What you need to know:
- My position is that we do not elect MPs and MCAs so that they tell us what to do
- And an elected rep's work is given impetus and credibility when it is backed by his or her party.
I return to Building Bridges Initiative (BBI) because, in my view, it has brought to the fore the matter of the role of elected representatives, political parties and government.
Secondly, I return to BBI because of the intolerance that is creeping into public discourse and the attendant arrogance of those in positions of power and, therefore, responsibility.
My position is that we do not elect MPs and MCAs so that they tell us what to do. We do not elect parties to form governments so that governments become the club with which we are beaten or coerced to submit to their whims or to those of vested interests.
Elected representatives and governments exist to serve us, to do for us that which we want done to improve our lives; to develop; and to prosper. It is we the people to tell our MPs and MCAs how our neighbourhoods need improving and suggest the best ways possible to achieve that.
Our elected reps then should come in to focus us and provide leadership towards realisation of our aims. Elected leaders must not become nyapara; they must not become overbearing or intolerant.
The best weapons in an elected representative's armoury must be involvement and networking with constituents, communicating with and persuading them, and, ultimately, providing leadership.
And an elected rep's work is given impetus and credibility when it is backed by his or her party. A political party worth its salt educates its rank and file on its policies and those of the government.
It educates the membership on political, economic and social developments and explains what is expected of them. It is why that video clip of that old man on TV in 2005 will forever be strong, emblematic and, yes, iconic.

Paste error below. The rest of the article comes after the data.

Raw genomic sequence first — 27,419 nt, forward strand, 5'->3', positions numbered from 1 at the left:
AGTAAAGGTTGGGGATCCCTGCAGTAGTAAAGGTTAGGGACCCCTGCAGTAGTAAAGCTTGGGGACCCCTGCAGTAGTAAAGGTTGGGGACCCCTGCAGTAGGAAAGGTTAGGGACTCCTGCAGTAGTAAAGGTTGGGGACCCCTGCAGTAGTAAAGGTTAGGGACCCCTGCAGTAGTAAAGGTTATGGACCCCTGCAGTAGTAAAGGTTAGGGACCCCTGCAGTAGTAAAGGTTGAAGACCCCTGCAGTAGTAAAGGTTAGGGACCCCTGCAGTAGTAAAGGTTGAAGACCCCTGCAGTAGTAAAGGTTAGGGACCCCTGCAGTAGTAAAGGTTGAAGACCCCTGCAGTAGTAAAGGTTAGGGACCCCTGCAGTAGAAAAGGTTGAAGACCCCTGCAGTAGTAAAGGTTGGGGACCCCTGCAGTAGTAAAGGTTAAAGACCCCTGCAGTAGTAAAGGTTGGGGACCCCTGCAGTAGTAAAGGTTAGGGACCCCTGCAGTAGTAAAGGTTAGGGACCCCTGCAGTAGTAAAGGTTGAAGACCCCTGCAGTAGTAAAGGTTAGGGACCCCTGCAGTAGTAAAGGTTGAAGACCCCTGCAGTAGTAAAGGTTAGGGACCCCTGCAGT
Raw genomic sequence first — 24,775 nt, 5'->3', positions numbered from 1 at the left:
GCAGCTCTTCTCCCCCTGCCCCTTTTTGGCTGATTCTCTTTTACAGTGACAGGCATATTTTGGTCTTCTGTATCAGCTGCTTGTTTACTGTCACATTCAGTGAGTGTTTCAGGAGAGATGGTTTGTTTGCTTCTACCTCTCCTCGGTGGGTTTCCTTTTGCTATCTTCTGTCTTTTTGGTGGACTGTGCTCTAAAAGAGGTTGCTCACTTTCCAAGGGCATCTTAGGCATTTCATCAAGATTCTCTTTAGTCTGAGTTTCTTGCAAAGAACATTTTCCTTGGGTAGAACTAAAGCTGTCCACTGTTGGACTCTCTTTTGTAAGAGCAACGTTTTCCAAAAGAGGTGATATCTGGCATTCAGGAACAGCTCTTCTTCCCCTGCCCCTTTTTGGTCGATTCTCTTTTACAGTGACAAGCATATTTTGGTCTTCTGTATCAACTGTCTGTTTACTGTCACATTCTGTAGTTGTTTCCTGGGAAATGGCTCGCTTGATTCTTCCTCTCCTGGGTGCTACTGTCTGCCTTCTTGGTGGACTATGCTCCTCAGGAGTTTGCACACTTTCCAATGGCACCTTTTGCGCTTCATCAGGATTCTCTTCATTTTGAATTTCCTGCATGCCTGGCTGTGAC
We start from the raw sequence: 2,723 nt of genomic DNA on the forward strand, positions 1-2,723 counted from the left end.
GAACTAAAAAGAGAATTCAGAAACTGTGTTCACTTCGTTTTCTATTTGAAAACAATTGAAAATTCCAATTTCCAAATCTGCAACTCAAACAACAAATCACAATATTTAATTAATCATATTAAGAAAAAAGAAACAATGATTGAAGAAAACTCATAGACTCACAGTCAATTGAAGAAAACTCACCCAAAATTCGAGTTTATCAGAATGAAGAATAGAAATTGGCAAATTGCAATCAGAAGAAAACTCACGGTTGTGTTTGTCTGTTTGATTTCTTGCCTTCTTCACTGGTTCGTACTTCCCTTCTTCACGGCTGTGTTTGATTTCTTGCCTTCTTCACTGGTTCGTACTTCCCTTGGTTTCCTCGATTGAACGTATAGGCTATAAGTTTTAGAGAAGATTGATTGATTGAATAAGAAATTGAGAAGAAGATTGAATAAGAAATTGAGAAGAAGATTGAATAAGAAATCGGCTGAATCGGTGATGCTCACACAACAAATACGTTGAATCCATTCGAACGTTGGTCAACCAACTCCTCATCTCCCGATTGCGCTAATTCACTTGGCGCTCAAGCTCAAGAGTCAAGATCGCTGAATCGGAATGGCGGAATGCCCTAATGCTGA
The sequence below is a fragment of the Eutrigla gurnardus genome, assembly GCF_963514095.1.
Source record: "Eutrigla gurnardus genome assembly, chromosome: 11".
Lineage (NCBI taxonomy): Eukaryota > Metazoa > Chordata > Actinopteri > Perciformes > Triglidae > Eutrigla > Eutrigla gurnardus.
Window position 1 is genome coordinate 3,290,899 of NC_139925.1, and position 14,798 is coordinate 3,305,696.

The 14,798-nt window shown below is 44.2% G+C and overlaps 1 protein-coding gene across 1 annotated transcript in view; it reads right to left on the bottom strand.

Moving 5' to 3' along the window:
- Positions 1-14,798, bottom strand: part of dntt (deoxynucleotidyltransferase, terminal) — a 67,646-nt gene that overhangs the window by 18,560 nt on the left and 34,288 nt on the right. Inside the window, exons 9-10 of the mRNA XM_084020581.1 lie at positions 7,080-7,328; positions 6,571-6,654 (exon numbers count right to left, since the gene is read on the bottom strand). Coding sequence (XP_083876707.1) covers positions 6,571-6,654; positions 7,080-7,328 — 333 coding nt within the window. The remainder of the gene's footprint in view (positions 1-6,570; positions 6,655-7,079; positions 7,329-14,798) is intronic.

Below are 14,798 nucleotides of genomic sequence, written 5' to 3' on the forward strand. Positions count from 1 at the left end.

"I have not read the (draft) constitution,” he said, “but (Mr) Raila (Odinga) has read it and he says it is bad. It must be bad.”
Party rank and file, that is, the Kenyan people, expect their political leaders to know and to put them in the know.
Witness the voices of elected representatives from the Orange Democratic Movement (ODM) party that typify leadership in Kenya's political arena and its approach to political development. They are voices that these days typify the desperation of ODM to push the recommendations of the BBI over the line by whatever means, speed and force necessary:
“We don't want any negotiation on the BBI. Let us enact the document into law as soon as possible.” That is the MP for Kasipul, Mr Ong'ondo Were.
“You cannot put us in the mode of analysis of the BBI report forever. Let those who don't like the report start their own initiative.” That is the senator for Homa Bay, Mr Otieno Kajwang'.
If BBI is about uniting Kenyans, then, let it be known that one cannot create a fraternity by foisting one's point of view on others, especially if they are thinking people and capable of countering one's position with their own.
Two elections in two years
One cannot foist one's position on others when they can analyse it and see its faults, especially vis-a-vis their day-to-day life. For example, we are here being stampeded into two elections in two years.
But the self-same people railroading us into the polls lament that each election cycle results in decreased production and a depressed economy. Yet, per our MPs, we are not supposed to ask if this is public money well spent or, whether public money so spent is working for the public.
Put another way, we are supposed to forget that our parties and our MPs long forsook their role of oversight of government, and that is no mean act of abdication of duty.
It is clear that most politicians, the two above included, are not happy with Catholic bishops for raising disturbing issues about the BBI recommendations on peopling of the polls umpire by appointees of political parties, return of an imperial president, increase of MPs when many argue we are over-represented and the bloated public wage bill.
If MPs cannot point out the flaws in BBI, let the bishops speak for us and for them. I will speak next week.